USM Conference to Address Closing the Achievement Gap, November 14

ADELPHI, Md. (November 12, 2007) - National statistics show that first generation, minority, and low-income students are finding it harder to afford and to complete a college degree, limiting their chances for success in the expanding global knowledge economy. To help address this challenge, the University System of Maryland (USM) will host the symposium, "The Compelling Reasons for Closing the Achievement Gap: State and Institutional Considerations," on Wednesday, November 14, 2007, at the University of Baltimore Student Center. The event will bring together invited K-16 education and policy leaders to share perspectives and to discuss strategies that can help reverse this trend and give all Marylanders the opportunity, skills, and knowledge to succeed.

The symposium will begin at 9:15 a.m. with a keynote address by U.S. Under Secretary of Education Sara Martinez Tucker. At 10:30 a.m., USM Chancellor William E. Kirwan will moderate a panel discussion featuring State Senator and President Pro Tem of the Maryland Senate Nathanial J. McFadden, District 45, Baltimore City; Orlan Johnson, USM Regent and Partner at Saul Ewing LLP; Charles Pridgen, Salisbury University student; Mickey L. Burnim, president of Bowie State University; Andres A. Alonso, Baltimore City Schools chief executive officer; and Charlene Nunley, former president of Montgomery College. James E. Lyons, Maryland Secretary of Higher Education, will address the symposium's participants at 1 p.m. followed by afternoon breakout sessions and a panel moderated by Clifford Adelman, senior associate with the Institute for Higher Education Policy.

The symposium will systematically examine the status of the achievement gap for students across the system's institutions. Information and perspectives derived from the symposium will be used to develop action plans and guide policy as USM works to close the gap.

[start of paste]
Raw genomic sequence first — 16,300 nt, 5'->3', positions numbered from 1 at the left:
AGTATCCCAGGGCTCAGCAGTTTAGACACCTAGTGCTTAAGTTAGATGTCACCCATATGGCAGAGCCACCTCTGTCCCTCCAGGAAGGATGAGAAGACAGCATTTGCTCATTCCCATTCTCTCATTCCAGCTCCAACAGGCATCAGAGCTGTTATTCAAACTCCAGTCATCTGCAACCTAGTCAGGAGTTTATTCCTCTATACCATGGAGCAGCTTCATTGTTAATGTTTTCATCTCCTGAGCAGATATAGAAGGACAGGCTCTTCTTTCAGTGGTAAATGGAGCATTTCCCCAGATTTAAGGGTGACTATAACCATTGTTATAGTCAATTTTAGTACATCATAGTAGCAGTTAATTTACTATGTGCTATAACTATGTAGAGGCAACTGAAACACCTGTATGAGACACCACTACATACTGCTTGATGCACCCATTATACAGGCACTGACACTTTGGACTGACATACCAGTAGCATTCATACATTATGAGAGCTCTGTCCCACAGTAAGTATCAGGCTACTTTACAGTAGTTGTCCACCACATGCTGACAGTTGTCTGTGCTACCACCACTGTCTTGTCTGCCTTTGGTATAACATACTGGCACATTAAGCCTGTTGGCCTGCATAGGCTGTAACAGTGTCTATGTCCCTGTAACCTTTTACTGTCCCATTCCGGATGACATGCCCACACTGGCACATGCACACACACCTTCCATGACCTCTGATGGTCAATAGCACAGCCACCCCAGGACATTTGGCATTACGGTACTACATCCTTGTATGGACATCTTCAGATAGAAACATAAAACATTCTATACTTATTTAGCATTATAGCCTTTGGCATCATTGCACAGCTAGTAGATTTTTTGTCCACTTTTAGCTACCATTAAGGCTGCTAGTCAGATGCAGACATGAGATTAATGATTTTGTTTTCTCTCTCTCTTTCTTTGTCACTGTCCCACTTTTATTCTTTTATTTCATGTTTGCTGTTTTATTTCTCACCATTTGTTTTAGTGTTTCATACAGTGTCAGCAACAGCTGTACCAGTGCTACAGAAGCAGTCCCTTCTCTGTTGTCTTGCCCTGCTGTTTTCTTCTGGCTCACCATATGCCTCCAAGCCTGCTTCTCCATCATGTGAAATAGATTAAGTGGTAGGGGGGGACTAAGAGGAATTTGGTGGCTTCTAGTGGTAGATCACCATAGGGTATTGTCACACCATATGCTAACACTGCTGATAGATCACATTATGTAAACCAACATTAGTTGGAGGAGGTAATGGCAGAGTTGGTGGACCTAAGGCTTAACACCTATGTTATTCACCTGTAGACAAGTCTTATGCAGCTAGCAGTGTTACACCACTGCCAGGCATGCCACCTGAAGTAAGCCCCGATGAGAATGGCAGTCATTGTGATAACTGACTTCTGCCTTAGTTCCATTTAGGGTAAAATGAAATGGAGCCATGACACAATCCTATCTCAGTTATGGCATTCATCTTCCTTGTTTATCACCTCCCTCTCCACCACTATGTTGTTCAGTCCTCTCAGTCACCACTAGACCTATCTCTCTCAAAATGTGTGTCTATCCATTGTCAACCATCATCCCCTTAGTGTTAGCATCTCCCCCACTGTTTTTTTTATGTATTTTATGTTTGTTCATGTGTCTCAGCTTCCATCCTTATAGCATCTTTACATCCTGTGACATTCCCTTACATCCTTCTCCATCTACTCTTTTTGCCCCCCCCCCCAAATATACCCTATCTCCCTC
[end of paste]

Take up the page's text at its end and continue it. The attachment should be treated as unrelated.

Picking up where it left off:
"I can think of no challenge more pressing for our universities than closing the achievement gap," said Chancellor Kirwan. "Within two years, Maryland's high school graduates will be majority-minority. The state also needs to produce more students prepared for jobs in STEM fields--science, technology, engineering, and mathematics--the growth areas of the state's knowledge economy. We cannot meet Maryland's needs without closing the gap and getting more students on the path to success through higher education."

Closing the achievement gap is one of the three signature USM initiatives that Chancellor Kirwan has unveiled this fall to address the major challenges to Maryland's economic and educational leadership. In addition to closing the achievement gap, the chancellor has established a "green" initiative for system-wide sustainability, putting USM in the forefront of educational and institutional responses to global climate change. The chancellor's third initiative focuses on competitiveness and using the resources of USM to put Maryland and its students on a footing for success in the new global knowledge economy.

"The State of Maryland for years has been extremely fortunate to have one of the country's best educated populations, and as a result, a workforce that is the envy of our nation," said USM Regent Orlan Johnson. "Closing the achievement gap, in short order, will provide us the unique opportunity to continue to fuel the economic engine of our state with an increased number of highly educated and technologically savvy individuals that will be required to replace many of the retiring baby boomers."

As part of this effort, USM has joined the national Access to Success initiative, a project of the National Association of System Heads (NASH). The 19 university systems participating in the project have adopted a goal of cutting by at least half the gaps in college-going and college success that separate low-income and minority students from other young Americans by the year 2015.

Contact: John Buettner
Phone: 301.445.2719